The National Weather Service is receiving a significant upgrade in its radar technology this year. By improving the ability to forecast precipitation and storms, it is hoped that the new radar system will help prevent deaths, including aviation fatalities related to bad weather. The upgrade is being compared to the installation of Doppler radar that started nationwide in the early 1990s.
Hundreds of Americans were killed by severe weather in 2011. Hurricanes, flash floods and tornadoes were among the leading causes of weather-related fatalities. The new technology, called dual-polarization radar, is intended to improve the ability of meteorologists to accurately predict severe weather, thus giving people a chance to seek shelter or take other safety measures to protect themselves.
The primary difference in the new radar is the amount of information provided. Forecasters will have more information than ever about the size of precipitation, as well as the rate at which it is falling. While current radar clearly shows where it is raining, it is not sufficient to identify the heavy rains that lead to flash flooding or the precursors that indicate the formation of a tornado.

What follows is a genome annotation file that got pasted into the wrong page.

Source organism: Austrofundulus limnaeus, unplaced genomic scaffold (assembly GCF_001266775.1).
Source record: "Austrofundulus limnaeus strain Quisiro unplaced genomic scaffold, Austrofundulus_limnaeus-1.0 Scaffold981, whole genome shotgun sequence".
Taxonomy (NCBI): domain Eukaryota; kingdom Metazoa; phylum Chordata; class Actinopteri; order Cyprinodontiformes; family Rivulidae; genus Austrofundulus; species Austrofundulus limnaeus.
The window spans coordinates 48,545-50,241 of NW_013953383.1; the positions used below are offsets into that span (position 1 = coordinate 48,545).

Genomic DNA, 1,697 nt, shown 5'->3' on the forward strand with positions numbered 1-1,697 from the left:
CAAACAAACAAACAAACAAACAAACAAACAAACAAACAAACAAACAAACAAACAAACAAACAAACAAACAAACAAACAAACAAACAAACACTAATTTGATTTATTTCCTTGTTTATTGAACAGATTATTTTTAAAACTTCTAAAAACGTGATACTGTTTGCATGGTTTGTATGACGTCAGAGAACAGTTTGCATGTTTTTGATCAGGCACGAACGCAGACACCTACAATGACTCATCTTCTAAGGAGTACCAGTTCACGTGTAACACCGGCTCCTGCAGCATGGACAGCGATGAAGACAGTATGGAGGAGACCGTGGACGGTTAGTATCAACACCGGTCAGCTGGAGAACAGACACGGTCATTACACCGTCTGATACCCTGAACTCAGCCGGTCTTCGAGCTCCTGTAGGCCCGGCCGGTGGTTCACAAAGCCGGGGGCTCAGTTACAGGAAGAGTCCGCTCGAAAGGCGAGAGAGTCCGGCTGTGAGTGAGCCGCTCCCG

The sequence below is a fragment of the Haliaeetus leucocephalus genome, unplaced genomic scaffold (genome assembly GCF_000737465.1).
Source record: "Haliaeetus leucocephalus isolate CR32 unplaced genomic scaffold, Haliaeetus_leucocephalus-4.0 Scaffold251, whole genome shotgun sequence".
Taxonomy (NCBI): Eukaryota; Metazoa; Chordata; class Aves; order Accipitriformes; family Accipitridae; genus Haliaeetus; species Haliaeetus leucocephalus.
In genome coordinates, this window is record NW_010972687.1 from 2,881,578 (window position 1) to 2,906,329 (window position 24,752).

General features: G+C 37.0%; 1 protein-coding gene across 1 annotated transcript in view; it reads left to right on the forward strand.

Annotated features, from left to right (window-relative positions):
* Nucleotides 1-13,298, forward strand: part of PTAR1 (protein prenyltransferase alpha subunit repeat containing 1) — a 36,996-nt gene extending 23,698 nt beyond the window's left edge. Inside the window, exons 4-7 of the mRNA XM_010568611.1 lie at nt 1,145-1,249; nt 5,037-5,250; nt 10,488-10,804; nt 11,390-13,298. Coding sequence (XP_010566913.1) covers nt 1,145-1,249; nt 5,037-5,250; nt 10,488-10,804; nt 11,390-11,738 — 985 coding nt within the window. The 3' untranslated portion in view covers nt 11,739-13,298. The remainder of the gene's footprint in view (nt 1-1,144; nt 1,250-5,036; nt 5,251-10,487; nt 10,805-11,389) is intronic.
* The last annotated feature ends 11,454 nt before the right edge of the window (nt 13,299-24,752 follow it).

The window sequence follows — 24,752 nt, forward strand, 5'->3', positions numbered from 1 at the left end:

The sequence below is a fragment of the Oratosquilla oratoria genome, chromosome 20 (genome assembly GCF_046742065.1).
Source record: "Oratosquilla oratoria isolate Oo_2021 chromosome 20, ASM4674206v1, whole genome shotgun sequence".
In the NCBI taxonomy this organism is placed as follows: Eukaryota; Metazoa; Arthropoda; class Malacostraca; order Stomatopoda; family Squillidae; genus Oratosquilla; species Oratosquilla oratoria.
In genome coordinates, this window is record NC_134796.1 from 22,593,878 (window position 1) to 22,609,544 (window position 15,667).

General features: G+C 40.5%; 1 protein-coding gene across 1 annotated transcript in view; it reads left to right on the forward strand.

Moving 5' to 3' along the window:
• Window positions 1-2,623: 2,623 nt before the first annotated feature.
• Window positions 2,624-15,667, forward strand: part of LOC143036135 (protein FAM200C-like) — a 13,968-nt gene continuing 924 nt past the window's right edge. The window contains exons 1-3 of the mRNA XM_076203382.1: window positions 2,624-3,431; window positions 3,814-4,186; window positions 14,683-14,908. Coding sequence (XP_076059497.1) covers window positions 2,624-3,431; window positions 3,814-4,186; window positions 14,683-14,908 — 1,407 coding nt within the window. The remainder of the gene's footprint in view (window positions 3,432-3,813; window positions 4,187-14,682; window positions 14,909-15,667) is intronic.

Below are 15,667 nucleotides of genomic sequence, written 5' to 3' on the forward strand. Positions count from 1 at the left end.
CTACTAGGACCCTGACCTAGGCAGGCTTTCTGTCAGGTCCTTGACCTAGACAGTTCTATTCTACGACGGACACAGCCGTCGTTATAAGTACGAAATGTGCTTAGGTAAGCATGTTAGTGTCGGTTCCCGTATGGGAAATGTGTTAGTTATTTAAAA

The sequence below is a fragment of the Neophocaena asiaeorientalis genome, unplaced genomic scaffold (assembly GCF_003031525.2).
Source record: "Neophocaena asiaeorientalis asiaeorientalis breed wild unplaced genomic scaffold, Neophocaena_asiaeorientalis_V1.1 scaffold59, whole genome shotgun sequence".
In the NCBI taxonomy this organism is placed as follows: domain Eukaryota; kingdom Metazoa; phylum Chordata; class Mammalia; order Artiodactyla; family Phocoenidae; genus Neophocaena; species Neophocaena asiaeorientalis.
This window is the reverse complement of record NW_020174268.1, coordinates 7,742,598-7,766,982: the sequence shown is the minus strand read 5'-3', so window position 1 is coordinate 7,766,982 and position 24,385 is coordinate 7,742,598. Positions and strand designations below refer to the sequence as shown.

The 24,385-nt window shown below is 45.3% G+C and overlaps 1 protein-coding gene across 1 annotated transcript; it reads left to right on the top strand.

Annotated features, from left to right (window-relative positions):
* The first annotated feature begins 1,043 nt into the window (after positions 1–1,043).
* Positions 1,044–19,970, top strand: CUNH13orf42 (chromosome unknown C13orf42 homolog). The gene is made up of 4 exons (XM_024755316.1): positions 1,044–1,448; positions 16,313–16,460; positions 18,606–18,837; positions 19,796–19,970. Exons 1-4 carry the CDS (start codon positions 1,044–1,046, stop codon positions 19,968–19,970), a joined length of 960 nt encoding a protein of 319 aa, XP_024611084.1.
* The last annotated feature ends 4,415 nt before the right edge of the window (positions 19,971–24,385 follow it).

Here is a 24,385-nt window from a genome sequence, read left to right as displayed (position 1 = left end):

Weather is a factor in nearly one third of all fatal aviation accidents. In some cases, severe weather is the direct cause of the accident. In others, pilots make errors in properly gauging the weather conditions. These accidents are particularly common at night, when weather forecasters do not have eye-witness accounts to help them bolster the information provided by traditional radar. While it remains to be seen how much of an impact superior forecasting will make on preventing fatal airplane accidents, we can hope that the new technology will make air travel safer for us all.
Source: USA Today, "U.S. weather radar network gets upgrade," by Doyle Rice, 23 January 2012